We've had some great weather this fall - 80 degrees in October! We spent one beautiful day at Memorial Park with the Dorseys and Karen-the-photographer (or as Rowan likes to call her, "Dagny's mentor") and her kids, Will and Olivia. I convinced Dagny to play hooky from a doctor's appointment and I had the same feeling I used to get when I decided to spend the day at the beach rather than at school *G*.

There was river wading, a play, a log battle, extensive wood collecting, and a pool of leaves that stopped us in our tracks.

We ended the day at the Dorsey's house with Barbie torture and a whole lot of mud for Rowan and a snuggle with Olivia for me.

A very good day.

Sunday, November 04, 2007

Apple picking at Honey-Pot Hill Orchard became a tradition when Dagny was really little. It's the only orchard we've been able to find that has the all important combination of trees we can climb and cider donuts.

This year, since Honey-Pot (true to it's name) is a very hilly place and apple picking involves a lot of walking, I spent most of the day laying on a blanket, hidden behind some trees, reading Blessed Unrest. The weather was amazing, and while I missed the actual apple picking, I had a really nice afternoon. By the time everyone came back I was filled up with sunshine, happy to hear all the stories and see all the pictures, and ready to go get some donuts.

We've been talking about a tree house for a long time and one night when everyone was home it just suddenly started to happen. I love those projects. The un-planned for, hey we're all here, wanna find some scrap wood and build a tree house? projects. Of course, like any good project it has taken on a life of its own, becoming more complicated and involved as time goes on.

Jon, Rowan, Dagny, and Andrew have been working together to come up with plans they all like and to put it together. I don't know if I'm authorized to give any details at this point, so I'll just say that it's being worked on with the typical Dagny/Rowan concentration and determination, which mixes nicely with the Jon/Andrew (my lord they're so much alike!) steady-capableness-masked-with-goofy-behavior.
I'm going to try to make up for my disappearance from blog-land over the next couple of days. We've done lots of fun stuff over the past few weeks, usually coming home to new discoveries. (The windows are done! The house is blue! Ah, the joy of actually hiring someone to do the work for you. It's like magic. Very, very, expensive magic.)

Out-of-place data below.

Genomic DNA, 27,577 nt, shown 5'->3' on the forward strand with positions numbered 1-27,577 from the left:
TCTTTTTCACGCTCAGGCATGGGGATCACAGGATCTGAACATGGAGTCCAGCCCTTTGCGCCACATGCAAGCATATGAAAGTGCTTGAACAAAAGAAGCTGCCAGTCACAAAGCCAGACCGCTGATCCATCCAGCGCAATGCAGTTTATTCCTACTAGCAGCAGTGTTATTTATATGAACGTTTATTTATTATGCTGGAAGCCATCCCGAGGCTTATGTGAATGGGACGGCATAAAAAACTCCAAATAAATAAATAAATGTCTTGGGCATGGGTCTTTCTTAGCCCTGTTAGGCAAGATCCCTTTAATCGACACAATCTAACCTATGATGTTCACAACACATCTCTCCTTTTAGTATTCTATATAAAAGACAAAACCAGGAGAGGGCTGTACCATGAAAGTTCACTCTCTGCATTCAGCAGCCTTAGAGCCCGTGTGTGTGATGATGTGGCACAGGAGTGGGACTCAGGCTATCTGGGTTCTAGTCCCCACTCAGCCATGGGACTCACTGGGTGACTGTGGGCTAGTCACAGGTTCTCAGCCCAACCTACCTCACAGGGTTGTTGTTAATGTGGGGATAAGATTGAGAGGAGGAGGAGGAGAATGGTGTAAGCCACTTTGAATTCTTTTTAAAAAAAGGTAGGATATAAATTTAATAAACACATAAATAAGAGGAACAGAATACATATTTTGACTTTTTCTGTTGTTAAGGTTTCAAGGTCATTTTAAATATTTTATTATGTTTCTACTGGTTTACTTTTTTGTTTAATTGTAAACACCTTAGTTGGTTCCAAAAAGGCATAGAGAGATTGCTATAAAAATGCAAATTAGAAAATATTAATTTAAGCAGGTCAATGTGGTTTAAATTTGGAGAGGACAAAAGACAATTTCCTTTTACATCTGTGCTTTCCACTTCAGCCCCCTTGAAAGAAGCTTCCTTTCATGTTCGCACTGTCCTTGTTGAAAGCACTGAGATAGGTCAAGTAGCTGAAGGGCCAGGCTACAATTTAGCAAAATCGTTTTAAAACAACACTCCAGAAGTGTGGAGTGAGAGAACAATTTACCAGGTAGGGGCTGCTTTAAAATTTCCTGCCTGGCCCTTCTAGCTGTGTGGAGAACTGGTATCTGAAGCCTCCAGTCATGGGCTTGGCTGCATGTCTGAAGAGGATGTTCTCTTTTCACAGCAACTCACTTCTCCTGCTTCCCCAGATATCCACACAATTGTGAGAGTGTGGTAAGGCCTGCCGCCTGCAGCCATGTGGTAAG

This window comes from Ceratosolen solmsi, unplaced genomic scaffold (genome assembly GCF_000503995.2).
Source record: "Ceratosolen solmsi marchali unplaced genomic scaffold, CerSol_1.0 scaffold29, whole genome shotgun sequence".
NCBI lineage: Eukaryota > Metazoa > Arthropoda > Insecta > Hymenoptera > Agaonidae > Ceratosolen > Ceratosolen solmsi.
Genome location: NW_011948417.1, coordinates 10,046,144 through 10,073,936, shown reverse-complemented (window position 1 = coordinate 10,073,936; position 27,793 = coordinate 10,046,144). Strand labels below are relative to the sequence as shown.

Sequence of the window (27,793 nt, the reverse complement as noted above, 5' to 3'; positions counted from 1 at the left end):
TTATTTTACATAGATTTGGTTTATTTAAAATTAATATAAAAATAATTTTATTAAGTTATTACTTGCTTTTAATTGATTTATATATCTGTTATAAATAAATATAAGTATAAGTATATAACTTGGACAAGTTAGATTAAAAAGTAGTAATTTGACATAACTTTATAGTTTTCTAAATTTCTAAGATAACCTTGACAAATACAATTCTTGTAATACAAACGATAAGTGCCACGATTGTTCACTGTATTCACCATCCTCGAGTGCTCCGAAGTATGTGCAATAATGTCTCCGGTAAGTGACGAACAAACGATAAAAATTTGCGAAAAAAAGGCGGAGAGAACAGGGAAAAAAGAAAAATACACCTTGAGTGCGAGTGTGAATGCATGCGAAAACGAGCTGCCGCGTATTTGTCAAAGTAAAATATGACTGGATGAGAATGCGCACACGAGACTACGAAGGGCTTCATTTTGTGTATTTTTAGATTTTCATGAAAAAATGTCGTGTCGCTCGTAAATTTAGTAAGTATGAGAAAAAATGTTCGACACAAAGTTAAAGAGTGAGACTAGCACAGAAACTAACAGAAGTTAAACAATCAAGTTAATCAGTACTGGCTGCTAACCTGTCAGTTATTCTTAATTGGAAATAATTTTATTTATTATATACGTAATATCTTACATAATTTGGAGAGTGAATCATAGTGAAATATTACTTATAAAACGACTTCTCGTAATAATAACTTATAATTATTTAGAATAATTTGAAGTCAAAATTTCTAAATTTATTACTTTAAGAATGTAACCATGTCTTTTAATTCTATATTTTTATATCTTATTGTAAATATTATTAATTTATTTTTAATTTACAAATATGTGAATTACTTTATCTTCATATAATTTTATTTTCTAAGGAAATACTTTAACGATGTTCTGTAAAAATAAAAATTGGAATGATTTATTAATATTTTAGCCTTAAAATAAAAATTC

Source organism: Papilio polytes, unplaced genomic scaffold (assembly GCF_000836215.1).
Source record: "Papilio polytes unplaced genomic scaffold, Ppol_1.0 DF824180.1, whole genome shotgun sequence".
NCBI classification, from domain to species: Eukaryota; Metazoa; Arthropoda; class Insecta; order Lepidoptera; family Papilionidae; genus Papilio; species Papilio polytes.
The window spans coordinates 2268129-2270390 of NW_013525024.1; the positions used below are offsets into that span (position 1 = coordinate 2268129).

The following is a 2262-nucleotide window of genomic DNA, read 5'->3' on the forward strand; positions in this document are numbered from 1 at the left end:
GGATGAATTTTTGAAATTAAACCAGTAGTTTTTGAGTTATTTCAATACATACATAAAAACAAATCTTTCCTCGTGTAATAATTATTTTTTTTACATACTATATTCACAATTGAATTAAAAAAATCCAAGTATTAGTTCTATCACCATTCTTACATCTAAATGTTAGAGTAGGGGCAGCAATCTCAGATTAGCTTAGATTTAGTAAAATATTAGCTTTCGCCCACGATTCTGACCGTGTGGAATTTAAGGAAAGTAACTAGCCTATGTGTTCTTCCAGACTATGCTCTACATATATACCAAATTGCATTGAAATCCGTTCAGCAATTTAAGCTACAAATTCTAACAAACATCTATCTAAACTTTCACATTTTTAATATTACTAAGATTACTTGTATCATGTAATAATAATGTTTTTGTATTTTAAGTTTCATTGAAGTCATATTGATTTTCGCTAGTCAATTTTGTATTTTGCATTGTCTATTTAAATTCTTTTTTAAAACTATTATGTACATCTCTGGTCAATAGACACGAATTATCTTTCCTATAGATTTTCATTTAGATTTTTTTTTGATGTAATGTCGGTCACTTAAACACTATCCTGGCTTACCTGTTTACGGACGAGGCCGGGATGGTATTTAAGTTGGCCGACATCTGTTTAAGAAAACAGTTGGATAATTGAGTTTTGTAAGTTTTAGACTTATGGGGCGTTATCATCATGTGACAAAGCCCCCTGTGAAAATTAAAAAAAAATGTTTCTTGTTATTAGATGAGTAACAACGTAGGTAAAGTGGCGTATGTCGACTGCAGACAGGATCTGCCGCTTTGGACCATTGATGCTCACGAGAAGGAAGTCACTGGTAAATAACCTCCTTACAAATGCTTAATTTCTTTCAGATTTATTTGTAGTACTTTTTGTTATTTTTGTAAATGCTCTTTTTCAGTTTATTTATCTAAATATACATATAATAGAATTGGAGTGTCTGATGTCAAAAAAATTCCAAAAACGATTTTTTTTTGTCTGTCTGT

Over the years I've noticed that when I'm in a lot of pain I shut myself down to the minimums physically and mentally. Which, in this round of pain, has meant that after doing whatever fun stuff with the kids I can do I'm spending a lot of time lying down. And it's meant that the loud and persistent 'owww' echoing in my head doesn't leave much room for thinking, talking, paying bills, or writing blogs.

I got some more MRI results back. To top off (literally :o)) the scoliosis and herniated discs in my lumbar region, they found a couple more herniated discs, some arthritis, and degenerative disc disease in the rest of my spine.

I'm off to a spine specialist on Tuesday morning, along with a huge stack of MRI films.

I'm relatively hopeful that I won't hear the word fibromyalgia :o).

Saturday, October 20, 2007

Can you see the 5 Differences?

Friday, October 19, 2007

Flash back to elementary school: the teacher tells us that we have to go to the nurse's office. We line up outside the door, no one quite sure what's going on, everyone asking the people near them what we're doing. One by one we're called in and told to take off our shirts and lean over. Mortified, but a 'good girl' who did what she was told, I did it. I only later found out that the nurse was screening for scoliosis, and that my parents had signed a permission slip, but not thought it necessary to mention it to me.

The nurse made a list of those who she thought might have scoliosis and should be screened by a doctor. I was on the list. The doctor actually came back four times. Four times I had to take my shirt off in front of a man I did not know and lean forward. I remember just how I felt, how sick and embarrassed and violated.

The doctor eventually decided that my spine was ok.


It started with shoulder pain. Then back pain. My parents brought me to doctors who told them I was having growing pains. Then the pain spread to just about every part of my body. I went to more doctors than I can count. One, a rheumatologist, diagnosed me with fibromyalgia, a relatively new term at the time, when I was twenty-one.